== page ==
Presented from a new 2K transfer, Second Run presents Štefan Uher’s stunning 1966 Slovak feature THE MIRACULOUS VIRGIN (Panna zázračnica). Released on August 20, THE MIRACULOUS VIRGIN is one of Slovak’s cinema’s most admired and controversial works. Adapted by The Sun in a Net director Štefan Uher from the renowned 1944 novella by Dominik Tatarka, the film is an exquisite, surreal odyssey through the Slovak art scene of the 1960s. The Blu-ray and DVD editions also features Uher’s breathtaking 1959 short film Marked by Darkness, plus all-new documentary The Story of ‘The Miraculous Virgin’, an exploration of the film, the talents behind it and its legacy, produced by the Slovak Film Institute.
Coming in Dual Format Edition (Blu-ray & DVD) on 23 July 2018, Kevin Brownlow and Andrew Mollo’s immensely powerful It Happened Here depicts an alternative history in which England has been invaded and occupied by Nazi Germany. Coming to Blu-ray for the first time, the film is presented in a new 2K remaster (from the original camera negative) by the BFI National Archive, supervised by Kevin Brownlow, to mark his 80th birthday. A raft of exceptional extras include previously unseen behind-the-scenes footage, new interviews, news items, trailers and more.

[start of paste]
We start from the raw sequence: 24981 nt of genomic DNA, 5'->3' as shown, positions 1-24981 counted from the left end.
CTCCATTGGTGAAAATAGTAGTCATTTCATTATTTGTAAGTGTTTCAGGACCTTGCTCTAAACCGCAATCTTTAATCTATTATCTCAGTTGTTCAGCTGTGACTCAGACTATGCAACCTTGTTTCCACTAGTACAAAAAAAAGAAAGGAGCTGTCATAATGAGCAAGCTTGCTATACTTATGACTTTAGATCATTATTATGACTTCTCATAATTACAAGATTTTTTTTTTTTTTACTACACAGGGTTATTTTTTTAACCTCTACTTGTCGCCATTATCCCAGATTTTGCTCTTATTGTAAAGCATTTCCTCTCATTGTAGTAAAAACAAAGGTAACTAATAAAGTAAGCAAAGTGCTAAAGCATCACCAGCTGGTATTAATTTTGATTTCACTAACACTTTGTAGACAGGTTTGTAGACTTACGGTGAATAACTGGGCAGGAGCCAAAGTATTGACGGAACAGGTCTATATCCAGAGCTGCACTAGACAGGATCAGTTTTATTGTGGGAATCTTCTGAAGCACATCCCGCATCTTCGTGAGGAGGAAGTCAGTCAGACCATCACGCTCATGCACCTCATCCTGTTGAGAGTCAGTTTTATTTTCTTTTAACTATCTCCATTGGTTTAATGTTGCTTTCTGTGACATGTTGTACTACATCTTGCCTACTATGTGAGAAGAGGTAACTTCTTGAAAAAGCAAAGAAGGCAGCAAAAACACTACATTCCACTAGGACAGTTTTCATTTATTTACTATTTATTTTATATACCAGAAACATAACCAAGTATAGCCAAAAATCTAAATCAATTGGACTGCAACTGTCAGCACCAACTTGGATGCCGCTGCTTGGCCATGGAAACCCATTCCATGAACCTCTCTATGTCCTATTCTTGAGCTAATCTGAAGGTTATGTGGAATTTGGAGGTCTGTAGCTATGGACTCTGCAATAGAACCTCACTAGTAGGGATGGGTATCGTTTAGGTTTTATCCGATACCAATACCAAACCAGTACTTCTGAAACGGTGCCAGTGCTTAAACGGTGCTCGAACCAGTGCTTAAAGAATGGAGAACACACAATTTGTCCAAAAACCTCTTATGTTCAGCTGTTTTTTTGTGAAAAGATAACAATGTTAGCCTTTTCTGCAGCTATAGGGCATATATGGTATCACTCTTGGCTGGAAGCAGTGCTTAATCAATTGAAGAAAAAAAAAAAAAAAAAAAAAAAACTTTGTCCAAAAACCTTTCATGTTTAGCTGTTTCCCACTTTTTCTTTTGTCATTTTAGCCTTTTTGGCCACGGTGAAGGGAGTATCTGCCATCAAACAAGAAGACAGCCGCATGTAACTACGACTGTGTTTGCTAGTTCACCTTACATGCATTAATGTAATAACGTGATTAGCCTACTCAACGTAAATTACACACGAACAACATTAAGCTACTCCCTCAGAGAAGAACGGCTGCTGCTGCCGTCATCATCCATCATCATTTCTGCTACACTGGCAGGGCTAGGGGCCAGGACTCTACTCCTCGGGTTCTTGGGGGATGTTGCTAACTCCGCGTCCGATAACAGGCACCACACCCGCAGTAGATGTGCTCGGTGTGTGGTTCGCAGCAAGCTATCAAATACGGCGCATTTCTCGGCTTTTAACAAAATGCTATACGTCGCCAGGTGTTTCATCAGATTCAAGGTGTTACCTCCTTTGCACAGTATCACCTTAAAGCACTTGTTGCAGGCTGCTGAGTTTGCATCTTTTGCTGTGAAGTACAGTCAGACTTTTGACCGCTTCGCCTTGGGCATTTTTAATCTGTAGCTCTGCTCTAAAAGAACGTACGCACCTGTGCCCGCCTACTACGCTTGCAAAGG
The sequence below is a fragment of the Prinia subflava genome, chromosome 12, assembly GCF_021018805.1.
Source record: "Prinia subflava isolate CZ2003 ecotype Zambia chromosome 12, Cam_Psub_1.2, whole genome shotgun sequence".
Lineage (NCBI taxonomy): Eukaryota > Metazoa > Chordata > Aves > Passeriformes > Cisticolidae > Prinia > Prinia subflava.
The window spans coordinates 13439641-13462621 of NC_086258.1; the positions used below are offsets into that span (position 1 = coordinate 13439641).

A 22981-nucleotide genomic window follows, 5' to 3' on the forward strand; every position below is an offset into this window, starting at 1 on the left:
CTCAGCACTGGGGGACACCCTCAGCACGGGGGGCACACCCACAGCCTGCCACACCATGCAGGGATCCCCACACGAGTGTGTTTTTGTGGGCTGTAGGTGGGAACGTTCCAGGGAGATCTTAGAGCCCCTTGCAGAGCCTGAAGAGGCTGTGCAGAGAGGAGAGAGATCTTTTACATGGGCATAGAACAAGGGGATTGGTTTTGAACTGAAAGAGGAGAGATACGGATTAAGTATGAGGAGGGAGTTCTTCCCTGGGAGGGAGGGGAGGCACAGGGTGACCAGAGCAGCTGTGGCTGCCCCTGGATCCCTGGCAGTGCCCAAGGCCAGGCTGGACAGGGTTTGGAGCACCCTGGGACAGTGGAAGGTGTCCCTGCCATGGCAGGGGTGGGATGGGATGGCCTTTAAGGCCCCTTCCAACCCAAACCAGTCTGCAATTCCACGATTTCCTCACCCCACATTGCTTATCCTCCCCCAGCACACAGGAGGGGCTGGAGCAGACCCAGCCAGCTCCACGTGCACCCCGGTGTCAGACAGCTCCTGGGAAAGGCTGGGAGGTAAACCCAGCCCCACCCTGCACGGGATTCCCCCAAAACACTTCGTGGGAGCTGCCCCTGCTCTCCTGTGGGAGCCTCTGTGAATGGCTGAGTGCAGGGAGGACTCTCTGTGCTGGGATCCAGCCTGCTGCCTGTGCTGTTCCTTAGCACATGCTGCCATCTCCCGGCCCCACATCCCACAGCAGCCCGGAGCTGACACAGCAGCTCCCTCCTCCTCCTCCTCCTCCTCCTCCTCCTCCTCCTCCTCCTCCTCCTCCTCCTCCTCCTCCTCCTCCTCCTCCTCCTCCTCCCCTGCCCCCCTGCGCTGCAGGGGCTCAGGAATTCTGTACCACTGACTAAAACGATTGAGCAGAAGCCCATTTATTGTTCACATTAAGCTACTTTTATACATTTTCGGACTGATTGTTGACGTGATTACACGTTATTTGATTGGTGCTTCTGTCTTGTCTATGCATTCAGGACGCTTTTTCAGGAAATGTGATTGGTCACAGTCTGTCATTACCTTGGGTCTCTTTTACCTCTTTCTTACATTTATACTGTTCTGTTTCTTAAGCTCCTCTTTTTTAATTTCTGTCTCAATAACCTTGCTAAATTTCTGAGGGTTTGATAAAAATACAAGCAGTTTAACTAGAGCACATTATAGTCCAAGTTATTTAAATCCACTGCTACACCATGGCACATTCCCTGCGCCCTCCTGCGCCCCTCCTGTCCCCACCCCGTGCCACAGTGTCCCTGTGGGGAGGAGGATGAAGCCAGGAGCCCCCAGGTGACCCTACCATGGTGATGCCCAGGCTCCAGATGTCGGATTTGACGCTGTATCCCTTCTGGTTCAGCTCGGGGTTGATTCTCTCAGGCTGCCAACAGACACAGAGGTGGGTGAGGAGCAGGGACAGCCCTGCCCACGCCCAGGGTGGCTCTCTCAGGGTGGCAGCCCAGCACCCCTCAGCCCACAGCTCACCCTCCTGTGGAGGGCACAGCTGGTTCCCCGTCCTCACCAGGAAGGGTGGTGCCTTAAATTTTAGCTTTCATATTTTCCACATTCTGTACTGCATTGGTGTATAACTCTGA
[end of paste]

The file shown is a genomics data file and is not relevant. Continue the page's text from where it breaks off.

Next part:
You’ll need to fight to survive… tense new thriller TRAFFIK starring PAULA PATTON (About Last Night, Mission Impossible: Ghost Protocol), OMAR EPPS (House, Shooter) and WILLIAM FICHTNER (Empire, Drive Angry) will be available to download and own from July 2018. A romantic getaway descends into terror for Brea and her boyfriend John when they run into a brutal biker gang. They manage to escape to a secluded mountain estate for the weekend, but their short-lived joy ends when the gang turn up at their front door demanding they return a stolen item they’ve accidentally acquired. Alone and defenceless Brea and John are forced into a deadly fight for their lives against a ring of violent criminals who will go to any lengths to protect their secrets. Directed by DEON TAYLOR (Supremacy, Meet The Blacks) TRAFFIK is a thrilling ride through a couple’s worst nightmare.
Arrow Cult Film Books; various authors
There is nothing that the true cinéaste enjoys more (other than the actual experience of watching a film itself) than reading about a film or director they have been excited by — particularly in books or articles that are informed by both scholarship and enthusiasm. Those qualities are copiously in evidence in the series of compact and colourful volumes issued by Arrow films to cover a wide range of cult items (the publishing imprint has avoided mainstream arthouse cinema and concentrated on the fascinating byways of genre films.). A good example is Kat Ellinger’s All the Colours of Sergio Martino. The writing is unpolished, but Ellinger’s love for – and knowledge of — this material leaps off the page, and makes for a fascinating (if all too brief) read. Sergio Martino is best known as a director of grisly gialli thrillers, but there are no genres that hold terrors for him, with Westerns, crime thrillers such as Suspicious Death of a Minor (Morte Sospetta di una Minorenne, 1975) and even ribald comedies on his curriculum vitae. In one area, Martino is very much like his compatriots Mario Bava and Dario Argento: while never being as consistently inspired in his work as them, he is capable of truly vivid and engaged filmmaking, alongside some by-the-numbers work.